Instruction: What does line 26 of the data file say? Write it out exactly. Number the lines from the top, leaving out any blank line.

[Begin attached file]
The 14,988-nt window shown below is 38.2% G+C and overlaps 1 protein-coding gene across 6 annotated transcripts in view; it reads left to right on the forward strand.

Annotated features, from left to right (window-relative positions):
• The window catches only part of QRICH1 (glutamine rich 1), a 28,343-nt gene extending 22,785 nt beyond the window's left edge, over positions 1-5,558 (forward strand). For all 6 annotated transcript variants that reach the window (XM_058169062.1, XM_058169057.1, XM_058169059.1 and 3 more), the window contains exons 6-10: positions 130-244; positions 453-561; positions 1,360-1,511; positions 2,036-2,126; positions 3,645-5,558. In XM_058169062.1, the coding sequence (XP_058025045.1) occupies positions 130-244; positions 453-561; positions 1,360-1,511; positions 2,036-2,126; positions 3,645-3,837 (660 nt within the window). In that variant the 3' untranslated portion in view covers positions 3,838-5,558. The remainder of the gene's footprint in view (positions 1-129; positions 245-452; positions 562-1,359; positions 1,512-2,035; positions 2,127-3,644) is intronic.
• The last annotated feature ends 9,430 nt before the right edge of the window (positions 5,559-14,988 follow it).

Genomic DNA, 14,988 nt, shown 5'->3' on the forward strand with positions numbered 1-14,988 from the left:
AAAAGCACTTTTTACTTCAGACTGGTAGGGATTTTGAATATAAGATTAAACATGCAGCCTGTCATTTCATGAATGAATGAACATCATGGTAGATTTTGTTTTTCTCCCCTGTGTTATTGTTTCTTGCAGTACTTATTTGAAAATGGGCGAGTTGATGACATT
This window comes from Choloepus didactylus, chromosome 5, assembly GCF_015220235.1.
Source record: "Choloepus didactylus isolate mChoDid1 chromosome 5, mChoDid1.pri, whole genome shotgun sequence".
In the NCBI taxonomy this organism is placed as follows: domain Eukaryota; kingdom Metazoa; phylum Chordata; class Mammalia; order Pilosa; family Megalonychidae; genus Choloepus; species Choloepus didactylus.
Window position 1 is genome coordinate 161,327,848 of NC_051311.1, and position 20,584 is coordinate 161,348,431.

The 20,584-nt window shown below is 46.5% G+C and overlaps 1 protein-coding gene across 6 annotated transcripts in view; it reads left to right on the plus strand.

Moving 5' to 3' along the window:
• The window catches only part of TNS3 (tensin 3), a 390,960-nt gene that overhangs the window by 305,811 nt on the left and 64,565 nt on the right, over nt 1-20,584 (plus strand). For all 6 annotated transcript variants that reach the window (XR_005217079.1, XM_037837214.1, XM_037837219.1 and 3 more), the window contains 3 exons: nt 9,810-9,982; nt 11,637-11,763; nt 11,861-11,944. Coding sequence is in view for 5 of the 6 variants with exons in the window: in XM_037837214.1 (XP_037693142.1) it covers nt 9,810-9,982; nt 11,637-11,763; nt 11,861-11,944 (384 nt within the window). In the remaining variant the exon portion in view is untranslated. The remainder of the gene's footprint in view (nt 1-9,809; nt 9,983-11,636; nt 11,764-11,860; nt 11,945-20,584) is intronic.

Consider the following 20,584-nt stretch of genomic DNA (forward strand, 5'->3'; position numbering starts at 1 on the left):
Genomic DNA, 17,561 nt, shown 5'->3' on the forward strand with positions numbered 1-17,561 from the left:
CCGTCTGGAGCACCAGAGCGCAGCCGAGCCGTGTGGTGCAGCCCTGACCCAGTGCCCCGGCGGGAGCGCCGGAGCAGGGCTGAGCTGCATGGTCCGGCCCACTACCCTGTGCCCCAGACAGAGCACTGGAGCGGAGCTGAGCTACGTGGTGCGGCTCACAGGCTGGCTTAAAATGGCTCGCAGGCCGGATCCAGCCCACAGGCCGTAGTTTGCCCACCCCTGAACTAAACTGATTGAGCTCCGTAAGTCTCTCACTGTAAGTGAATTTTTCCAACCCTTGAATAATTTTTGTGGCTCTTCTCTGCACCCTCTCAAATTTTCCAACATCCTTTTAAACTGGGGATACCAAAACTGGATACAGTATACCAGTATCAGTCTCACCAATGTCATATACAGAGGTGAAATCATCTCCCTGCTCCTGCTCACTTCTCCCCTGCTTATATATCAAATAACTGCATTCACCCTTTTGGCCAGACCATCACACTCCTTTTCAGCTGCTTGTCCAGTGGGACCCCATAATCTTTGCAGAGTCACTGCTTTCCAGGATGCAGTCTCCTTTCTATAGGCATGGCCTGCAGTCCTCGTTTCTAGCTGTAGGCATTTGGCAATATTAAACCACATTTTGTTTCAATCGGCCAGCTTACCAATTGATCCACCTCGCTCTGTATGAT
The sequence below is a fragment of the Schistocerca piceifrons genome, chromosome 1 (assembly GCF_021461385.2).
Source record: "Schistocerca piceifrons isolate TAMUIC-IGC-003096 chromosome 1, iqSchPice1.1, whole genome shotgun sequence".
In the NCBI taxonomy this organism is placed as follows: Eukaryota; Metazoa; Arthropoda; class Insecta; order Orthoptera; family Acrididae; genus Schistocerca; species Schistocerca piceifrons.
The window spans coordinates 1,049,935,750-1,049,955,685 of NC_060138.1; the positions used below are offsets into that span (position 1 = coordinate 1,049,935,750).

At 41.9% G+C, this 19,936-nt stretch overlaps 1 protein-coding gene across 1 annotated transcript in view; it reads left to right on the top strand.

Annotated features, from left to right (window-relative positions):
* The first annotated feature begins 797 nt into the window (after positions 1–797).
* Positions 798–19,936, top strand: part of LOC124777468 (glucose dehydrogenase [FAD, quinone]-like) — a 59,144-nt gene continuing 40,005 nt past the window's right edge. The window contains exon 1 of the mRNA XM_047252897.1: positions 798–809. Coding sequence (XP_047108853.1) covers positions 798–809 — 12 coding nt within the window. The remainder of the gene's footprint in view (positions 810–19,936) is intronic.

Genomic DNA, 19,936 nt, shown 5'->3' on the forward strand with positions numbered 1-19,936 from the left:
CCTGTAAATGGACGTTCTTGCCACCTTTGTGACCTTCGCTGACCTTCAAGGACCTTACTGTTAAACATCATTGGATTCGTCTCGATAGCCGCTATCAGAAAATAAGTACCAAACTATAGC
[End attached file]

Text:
CCTGTAAATGGACGTTCTTGCCACCTTTGTGACCTTCGCTGACCTTCAAGGACCTTACTGTTAAACATCATTGGATTCGTCTCGATAGCCGCTATCAGAAAATAAGTACCAAACTATAGC